ISLAMABAD -- Former Pakistani military ruler Pervez Musharraf criticized allegations against him as "politically motivated" Friday, following his arrest in a case involving his decision to fire senior judges while in power.
Musharraf was arrested a day after he made a dramatic escape from a court in Islamabad on Thursday to avoid being detained. Musharraf fled the Islamabad High Court in a speeding vehicle and holed up in his home on the outskirts of the city after a judge rejected his bail and ordered his arrest.
It was a new low in Musharraf's troubled return from self-imposed exile last month to attempt a political comeback in the upcoming parliamentary election.
There were conflicting reports about how Musharraf was arrested Friday.
Police said they arrested Musharraf overnight from his home and delivered him to a magistrate in Islamabad on Friday morning. But the secretary general of Musharraf's party, Mohammed Amjad, claimed the former military ruler surrendered himself before the magistrate.
Local TV video showed Musharraf entering the court surrounded by a heavy security detachment of police and paramilitary soldiers.
The magistrate instructed police to keep Musharraf in their custody and present him before an anti-terrorism court, said one of his lawyers, Malik Qamar Afzal.
Police then returned Musharraf to his home on the outskirts of Islamabad, where he was held for several hours under house arrest, said police officer Mohammed Rafique.
He was later taken to a rest house the main police headquarters in Islamabad, where he will be held until he is presented before an anti-terrorism court, said two police officials, speaking on condition of anonymity because they were not authorized to brief reporters. He is expected to appear before a court in the next 48 hours, they said.
"These allegations are politically motivated, and I will fight them in the trial court, where the truth will eventually prevail," Musharraf said in a message posted on his Facebook page Friday after he was arrested.
Musharraf's arrest ended an awkward situation in which the former military ruler was being protected by security forces for hours while holed up in his house, but none of them made a move to detain him. They were likely awaiting orders from senior officials trying to figure out how to deal with the delicate situation.
Pakistan's temporary caretaker government has been reluctant to wade into the controversy surrounding Musharraf since he returned last month, especially given his position as a former chief of the army, considered the most powerful institution in the country.
His return also presents complications for the current army chief, Gen. Ashfaq Parvez Kayani, who may have to decide whether to intervene to protect Musharraf, sparking a new conflict with the judiciary, or watch him be prosecuted. If Musharraf is sent to prison, it would be the first time an army chief has been put behind bars in the country's 65-year history.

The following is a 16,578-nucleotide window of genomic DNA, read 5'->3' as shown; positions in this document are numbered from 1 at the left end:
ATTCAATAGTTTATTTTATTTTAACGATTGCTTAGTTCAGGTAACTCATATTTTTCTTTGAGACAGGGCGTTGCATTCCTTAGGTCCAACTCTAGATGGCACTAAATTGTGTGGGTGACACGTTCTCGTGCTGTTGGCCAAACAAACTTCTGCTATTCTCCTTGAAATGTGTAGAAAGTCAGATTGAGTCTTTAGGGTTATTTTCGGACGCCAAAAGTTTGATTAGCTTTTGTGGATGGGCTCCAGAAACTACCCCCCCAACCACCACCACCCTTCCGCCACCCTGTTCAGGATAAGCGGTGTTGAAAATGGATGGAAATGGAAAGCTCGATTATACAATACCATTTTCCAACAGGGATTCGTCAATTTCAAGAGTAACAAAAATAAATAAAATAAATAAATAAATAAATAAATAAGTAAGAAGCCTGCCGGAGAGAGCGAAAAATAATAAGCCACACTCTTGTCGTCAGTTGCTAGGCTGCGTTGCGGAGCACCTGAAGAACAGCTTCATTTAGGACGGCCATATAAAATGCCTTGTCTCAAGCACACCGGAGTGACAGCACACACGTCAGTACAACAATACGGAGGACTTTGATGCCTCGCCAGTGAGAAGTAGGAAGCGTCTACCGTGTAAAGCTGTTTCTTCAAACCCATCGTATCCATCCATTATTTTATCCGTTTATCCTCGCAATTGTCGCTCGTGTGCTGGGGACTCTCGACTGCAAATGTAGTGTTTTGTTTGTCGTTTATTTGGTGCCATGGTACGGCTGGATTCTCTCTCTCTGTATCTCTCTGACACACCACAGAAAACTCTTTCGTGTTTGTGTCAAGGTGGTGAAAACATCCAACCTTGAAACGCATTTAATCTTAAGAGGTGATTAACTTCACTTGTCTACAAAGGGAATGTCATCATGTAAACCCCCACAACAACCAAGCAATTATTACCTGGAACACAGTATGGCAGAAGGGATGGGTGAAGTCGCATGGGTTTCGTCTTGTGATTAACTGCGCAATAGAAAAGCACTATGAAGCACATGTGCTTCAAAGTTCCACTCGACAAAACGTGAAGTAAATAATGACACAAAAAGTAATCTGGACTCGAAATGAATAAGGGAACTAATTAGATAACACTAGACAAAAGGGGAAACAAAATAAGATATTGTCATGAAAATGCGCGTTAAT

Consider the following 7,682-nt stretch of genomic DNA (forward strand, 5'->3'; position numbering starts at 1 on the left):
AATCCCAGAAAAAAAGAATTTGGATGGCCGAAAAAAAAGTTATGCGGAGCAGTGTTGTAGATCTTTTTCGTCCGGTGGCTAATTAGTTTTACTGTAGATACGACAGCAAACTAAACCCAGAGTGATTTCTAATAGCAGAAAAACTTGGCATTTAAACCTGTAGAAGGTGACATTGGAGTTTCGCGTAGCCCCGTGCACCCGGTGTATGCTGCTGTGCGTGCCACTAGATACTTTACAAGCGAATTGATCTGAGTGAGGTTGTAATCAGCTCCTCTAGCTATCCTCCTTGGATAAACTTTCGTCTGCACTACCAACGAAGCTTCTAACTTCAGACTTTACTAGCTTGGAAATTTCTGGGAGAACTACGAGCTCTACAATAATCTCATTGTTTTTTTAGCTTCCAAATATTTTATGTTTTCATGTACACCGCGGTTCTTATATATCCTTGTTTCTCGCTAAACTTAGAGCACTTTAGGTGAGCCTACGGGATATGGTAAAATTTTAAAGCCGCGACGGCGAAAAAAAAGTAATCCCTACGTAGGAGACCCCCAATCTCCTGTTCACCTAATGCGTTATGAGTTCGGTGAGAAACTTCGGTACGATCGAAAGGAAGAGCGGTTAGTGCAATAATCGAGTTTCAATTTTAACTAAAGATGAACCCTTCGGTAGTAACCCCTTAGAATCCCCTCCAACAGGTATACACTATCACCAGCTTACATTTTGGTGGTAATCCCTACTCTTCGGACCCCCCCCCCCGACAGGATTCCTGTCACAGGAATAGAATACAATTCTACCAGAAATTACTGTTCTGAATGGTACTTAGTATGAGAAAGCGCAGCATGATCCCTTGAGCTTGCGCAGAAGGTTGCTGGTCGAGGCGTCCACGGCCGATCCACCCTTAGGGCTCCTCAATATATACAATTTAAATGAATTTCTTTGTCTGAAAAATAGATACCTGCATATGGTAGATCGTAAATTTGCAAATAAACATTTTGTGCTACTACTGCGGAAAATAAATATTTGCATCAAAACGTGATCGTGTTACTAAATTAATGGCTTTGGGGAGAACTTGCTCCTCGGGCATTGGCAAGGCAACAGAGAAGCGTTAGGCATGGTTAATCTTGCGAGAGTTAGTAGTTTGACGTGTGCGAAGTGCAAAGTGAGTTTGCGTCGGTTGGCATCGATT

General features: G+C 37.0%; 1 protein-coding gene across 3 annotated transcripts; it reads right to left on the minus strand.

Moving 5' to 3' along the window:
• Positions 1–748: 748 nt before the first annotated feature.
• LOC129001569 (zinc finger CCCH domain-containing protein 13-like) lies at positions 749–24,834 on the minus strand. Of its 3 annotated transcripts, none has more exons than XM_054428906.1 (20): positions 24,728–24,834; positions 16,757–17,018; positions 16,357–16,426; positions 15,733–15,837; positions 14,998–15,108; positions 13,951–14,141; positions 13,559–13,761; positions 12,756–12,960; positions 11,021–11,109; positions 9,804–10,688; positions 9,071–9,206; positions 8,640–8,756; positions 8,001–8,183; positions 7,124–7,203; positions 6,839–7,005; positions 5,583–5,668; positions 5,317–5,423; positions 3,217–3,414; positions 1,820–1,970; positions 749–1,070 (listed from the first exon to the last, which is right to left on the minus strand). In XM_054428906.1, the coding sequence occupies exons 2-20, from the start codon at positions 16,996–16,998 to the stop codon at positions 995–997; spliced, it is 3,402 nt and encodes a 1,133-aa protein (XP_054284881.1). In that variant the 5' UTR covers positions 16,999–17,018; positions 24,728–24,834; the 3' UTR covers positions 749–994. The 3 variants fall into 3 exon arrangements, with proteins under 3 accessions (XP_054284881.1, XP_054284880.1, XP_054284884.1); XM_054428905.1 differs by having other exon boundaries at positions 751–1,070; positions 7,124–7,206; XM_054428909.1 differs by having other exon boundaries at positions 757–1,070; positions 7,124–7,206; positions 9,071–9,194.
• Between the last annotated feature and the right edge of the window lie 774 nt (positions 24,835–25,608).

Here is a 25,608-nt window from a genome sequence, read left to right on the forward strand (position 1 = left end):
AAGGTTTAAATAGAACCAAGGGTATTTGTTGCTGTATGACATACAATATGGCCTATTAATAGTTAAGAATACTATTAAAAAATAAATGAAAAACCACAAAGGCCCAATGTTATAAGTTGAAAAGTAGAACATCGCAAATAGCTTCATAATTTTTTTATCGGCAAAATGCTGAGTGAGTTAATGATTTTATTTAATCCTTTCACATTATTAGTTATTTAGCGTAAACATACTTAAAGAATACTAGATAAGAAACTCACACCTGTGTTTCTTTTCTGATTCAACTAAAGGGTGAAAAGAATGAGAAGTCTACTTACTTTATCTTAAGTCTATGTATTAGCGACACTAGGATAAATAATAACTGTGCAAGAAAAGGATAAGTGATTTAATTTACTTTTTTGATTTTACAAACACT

Musharraf seized control in a coup in 1999 and spent nearly a decade in power before being forced to step down in 2008. Despite legal challenges and Taliban death threats, he returned last month after four years in London and Dubai.
But he has received paltry public support, and earlier this week he was disqualified from running in the May 11 election because of his actions while in power. A court has also barred him from leaving the country.
The upcoming vote is historic because it will mark the first time in Pakistan that parliament has completed its full five-year term and handed over power in democratic elections. The country has experienced three military coups and constant political instability since it was founded in 1947.
Thursday's case before the Islamabad High Court involved Musharraf's decision to dismiss senior judges, including the chief justice of the Supreme Court, when he declared a state of emergency and suspended the constitution in 2007. He was concerned the judges would challenge his re-election as president, citing the growing Taliban insurgency in the country as justification for the state of emergency.
Musharraf's crackdown on the judges outraged many Pakistanis and fueled a nationwide protest movement by lawyers that eventually resulted in him stepping down under threat of impeachment.
Musharraf is facing a raft of other legal challenges, including allegations before the Supreme Court that he committed treason while in power. He has not formally been charged with treason because the government would have to file charges, which it has not done.
The Senate passed a unanimous resolution Friday demanding Musharraf be tried for treason, Pakistan state TV said.
Musharraf also faces legal charges in two other cases. One involves allegations that Musharraf didn't provide adequate security to former Prime Minister Benazir Bhutto, who was killed in a gunfire and suicide attack in 2007. The other relates to the death of a nationalist leader in Baluchistan in 2006.
Given the legal challenges and Taliban threats against Musharraf, many experts have been left scratching their heads as to why he returned. Some have speculated he misjudged the level of public backing he would get, while others suggested he was simply homesick.